Using natural language understanding helps you understand what your users want to do, and also to extract entities from the conversation. However, it’s important that you keep the user informed of what the bot actually understood.
NativeChat provides the ability to set acknowledgments messages that will be used only when the bot identifies the entity without explicitly asking for it. For example, if the user starts the conversation with a message, and the bot identifies an entity (let’s say doctor), it will send the acknowledgment messages for the doctor entity to the user.
There are cases where a bot can identify multiple values for a given entities. For example, imagine there is a chatbot for booking doctor appointments, and the user sends the following message “Is Dr. John Burke or Dr. Stan Smith a better doctor?”. Unless your bot has a conversation for comparing doctors, it will need to clarify for which doctor the user wants to book an appointment.
NativeChat supports an ambiguity setting for each step in a conversation. That way your chatbot will automatically present the user with quick replies to identify the correct user input.
There will be times when your users abandon a conversation. The next time the user engages with your chatbot, the practice is that you will begin the conversation with the user where it was left off, or you will have some expiration time for your conversation session.
But both approaches are not optimal. If the user returns in 2 weeks, he will never want to continue a 2 weeks old conversation. On the other hand, an expiration for your session with the user is a better option, but it’s tricky to guess the correct expiration length in minutes. That is why we recommend actually asking the user whether he wants to continue his session 30 minutes after his last message. This draws attention to your chatbot if the user got distracted, and keeps him in control.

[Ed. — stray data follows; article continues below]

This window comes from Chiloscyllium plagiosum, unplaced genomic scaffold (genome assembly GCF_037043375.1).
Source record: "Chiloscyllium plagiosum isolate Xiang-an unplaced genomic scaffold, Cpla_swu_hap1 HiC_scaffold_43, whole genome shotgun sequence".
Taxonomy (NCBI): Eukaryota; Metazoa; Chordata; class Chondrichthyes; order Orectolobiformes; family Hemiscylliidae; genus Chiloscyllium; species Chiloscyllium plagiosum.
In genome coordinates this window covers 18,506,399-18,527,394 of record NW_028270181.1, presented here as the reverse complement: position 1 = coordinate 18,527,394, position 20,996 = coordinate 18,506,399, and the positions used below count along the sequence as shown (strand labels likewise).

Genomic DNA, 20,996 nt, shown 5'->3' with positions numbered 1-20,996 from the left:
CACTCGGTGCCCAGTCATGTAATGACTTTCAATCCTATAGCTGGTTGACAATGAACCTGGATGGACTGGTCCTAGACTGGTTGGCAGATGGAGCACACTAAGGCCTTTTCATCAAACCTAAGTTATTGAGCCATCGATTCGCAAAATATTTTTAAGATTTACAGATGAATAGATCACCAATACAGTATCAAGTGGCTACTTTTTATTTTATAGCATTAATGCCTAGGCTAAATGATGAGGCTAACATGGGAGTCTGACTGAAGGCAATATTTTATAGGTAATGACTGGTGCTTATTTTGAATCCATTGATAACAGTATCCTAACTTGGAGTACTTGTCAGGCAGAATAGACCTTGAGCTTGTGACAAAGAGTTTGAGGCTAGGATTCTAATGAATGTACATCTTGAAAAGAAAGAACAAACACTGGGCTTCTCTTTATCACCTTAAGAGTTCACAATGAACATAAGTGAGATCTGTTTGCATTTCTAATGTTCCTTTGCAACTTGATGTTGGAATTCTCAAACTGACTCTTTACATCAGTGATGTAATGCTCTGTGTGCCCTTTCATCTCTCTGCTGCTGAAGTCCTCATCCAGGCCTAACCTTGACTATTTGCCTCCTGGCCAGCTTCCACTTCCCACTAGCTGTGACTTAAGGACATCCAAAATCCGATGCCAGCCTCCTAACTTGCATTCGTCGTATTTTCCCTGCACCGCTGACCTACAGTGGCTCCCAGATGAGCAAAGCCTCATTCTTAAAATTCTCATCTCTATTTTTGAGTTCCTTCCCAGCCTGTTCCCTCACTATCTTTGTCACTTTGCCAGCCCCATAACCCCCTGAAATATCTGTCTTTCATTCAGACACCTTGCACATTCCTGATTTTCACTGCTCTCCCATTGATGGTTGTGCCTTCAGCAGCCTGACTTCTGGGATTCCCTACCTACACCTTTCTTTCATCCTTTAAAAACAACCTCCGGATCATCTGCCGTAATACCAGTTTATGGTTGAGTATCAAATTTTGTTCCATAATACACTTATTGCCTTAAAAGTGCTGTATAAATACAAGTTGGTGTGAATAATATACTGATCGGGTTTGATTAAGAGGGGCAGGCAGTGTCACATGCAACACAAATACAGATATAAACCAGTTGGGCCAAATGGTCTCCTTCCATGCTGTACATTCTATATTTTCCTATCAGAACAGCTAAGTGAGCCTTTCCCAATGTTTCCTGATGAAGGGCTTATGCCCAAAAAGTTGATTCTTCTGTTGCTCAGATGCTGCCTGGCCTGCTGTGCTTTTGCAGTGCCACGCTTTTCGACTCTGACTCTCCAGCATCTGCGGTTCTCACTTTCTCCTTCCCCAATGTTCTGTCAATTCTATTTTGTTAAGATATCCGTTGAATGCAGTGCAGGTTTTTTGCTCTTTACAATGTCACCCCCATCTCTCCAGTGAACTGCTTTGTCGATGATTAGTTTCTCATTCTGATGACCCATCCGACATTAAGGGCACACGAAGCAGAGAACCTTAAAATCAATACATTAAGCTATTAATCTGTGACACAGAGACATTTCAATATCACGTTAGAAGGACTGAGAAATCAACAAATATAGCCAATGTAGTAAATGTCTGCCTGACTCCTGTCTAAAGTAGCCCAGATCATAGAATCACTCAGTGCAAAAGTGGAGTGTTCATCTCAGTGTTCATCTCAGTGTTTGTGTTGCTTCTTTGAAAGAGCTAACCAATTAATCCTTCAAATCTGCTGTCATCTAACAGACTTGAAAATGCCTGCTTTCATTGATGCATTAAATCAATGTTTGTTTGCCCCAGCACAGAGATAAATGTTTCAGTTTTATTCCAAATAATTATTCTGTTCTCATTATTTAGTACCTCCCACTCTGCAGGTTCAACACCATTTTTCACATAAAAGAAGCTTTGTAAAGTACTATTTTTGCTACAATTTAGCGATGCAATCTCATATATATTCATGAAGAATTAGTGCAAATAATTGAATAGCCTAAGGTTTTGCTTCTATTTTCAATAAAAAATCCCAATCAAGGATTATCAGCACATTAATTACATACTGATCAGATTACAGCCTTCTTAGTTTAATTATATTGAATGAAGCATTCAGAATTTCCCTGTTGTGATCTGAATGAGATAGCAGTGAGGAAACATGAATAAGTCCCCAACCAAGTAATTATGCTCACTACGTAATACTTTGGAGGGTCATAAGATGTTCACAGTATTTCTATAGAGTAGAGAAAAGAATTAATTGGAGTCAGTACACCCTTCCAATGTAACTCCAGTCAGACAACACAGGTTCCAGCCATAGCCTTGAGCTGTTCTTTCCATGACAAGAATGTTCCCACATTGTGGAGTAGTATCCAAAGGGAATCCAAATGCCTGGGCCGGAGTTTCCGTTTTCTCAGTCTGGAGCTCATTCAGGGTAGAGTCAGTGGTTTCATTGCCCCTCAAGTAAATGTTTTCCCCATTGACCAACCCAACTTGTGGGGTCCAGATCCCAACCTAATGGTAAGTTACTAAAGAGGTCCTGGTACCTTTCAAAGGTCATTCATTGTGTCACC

Regardless of how many conversations and entities you trained your chatbot to understand, there is always a chance that things will go wrong. There are several must-have scenarios that you need to support outside the regular conversations of your chatbot.
Building a smart chatbot that pulls dynamic data from web services is always exposed to the risk of а failing service call. Ensure that you have a good error handling on all dynamic services that will keep the user informed if things fall apart.
NativeChat supports a general-failure setting for each chatbot that will be used when it encounters experiences technical problems.
Until your chatbot gains enough training data, there will be scenarios where your chatbot won’t understand all of your intents. If you are using a standard message such as “I am not sure I understand what you said.” avoid sending it more than three consecutive times, and direct the user to an operator instead.
If you want to create a chatbot that has all these built-in best practices, register in NativeChat portal for free and start your cognitive journey.
Build your first NativeChat bot
Hristo was formerly responsible for bootstrapping and leading new products at Progress in markets that have strong potential (>$1 billion) and are growing with CAGR 30% and above. Hristo had been with Progress for more than 10 years and led Progress NativeChat, an artificial intelligence-driven platform for creating and deploying chatbots based on patent pending CognitiveFlow technology that can be trained with goals, examples and data from existing backend systems.